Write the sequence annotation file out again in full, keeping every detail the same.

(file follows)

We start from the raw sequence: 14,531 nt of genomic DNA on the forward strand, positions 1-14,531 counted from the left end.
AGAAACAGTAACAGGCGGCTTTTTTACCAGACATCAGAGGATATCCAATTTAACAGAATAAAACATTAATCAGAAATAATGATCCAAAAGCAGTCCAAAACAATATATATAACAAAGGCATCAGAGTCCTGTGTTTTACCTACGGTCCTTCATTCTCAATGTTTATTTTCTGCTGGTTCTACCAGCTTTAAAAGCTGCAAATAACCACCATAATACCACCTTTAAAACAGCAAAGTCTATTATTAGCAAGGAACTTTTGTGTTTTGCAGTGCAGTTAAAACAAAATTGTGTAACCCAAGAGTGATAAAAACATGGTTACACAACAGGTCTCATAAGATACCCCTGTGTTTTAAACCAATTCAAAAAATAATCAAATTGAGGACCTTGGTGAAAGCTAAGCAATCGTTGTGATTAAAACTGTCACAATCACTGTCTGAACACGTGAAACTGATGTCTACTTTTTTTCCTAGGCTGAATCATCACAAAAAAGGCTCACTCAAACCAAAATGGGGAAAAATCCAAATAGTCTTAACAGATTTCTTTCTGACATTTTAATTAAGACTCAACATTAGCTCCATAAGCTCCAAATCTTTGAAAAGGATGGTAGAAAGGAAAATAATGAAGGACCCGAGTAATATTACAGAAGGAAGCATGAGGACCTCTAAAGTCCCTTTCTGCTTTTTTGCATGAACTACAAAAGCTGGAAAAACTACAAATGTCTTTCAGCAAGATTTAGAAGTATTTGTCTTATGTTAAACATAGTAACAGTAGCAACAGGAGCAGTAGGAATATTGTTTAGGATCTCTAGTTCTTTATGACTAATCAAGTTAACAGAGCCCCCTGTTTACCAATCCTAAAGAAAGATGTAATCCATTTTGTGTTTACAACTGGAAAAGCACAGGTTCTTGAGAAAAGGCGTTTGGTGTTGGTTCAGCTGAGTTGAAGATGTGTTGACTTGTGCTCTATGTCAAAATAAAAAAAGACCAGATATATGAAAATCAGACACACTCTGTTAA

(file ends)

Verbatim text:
We start from the raw sequence: 14,531 nt of genomic DNA on the forward strand, positions 1-14,531 counted from the left end.
AGAAACAGTAACAGGCGGCTTTTTTACCAGACATCAGAGGATATCCAATTTAACAGAATAAAACATTAATCAGAAATAATGATCCAAAAGCAGTCCAAAACAATATATATAACAAAGGCATCAGAGTCCTGTGTTTTACCTACGGTCCTTCATTCTCAATGTTTATTTTCTGCTGGTTCTACCAGCTTTAAAAGCTGCAAATAACCACCATAATACCACCTTTAAAACAGCAAAGTCTATTATTAGCAAGGAACTTTTGTGTTTTGCAGTGCAGTTAAAACAAAATTGTGTAACCCAAGAGTGATAAAAACATGGTTACACAACAGGTCTCATAAGATACCCCTGTGTTTTAAACCAATTCAAAAAATAATCAAATTGAGGACCTTGGTGAAAGCTAAGCAATCGTTGTGATTAAAACTGTCACAATCACTGTCTGAACACGTGAAACTGATGTCTACTTTTTTTCCTAGGCTGAATCATCACAAAAAAGGCTCACTCAAACCAAAATGGGGAAAAATCCAAATAGTCTTAACAGATTTCTTTCTGACATTTTAATTAAGACTCAACATTAGCTCCATAAGCTCCAAATCTTTGAAAAGGATGGTAGAAAGGAAAATAATGAAGGACCCGAGTAATATTACAGAAGGAAGCATGAGGACCTCTAAAGTCCCTTTCTGCTTTTTTGCATGAACTACAAAAGCTGGAAAAACTACAAATGTCTTTCAGCAAGATTTAGAAGTATTTGTCTTATGTTAAACATAGTAACAGTAGCAACAGGAGCAGTAGGAATATTGTTTAGGATCTCTAGTTCTTTATGACTAATCAAGTTAACAGAGCCCCCTGTTTACCAATCCTAAAGAAAGATGTAATCCATTTTGTGTTTACAACTGGAAAAGCACAGGTTCTTGAGAAAAGGCGTTTGGTGTTGGTTCAGCTGAGTTGAAGATGTGTTGACTTGTGCTCTATGTCAAAATAAAAAAAGACCAGATATATGAAAATCAGACACACTCTGTTAA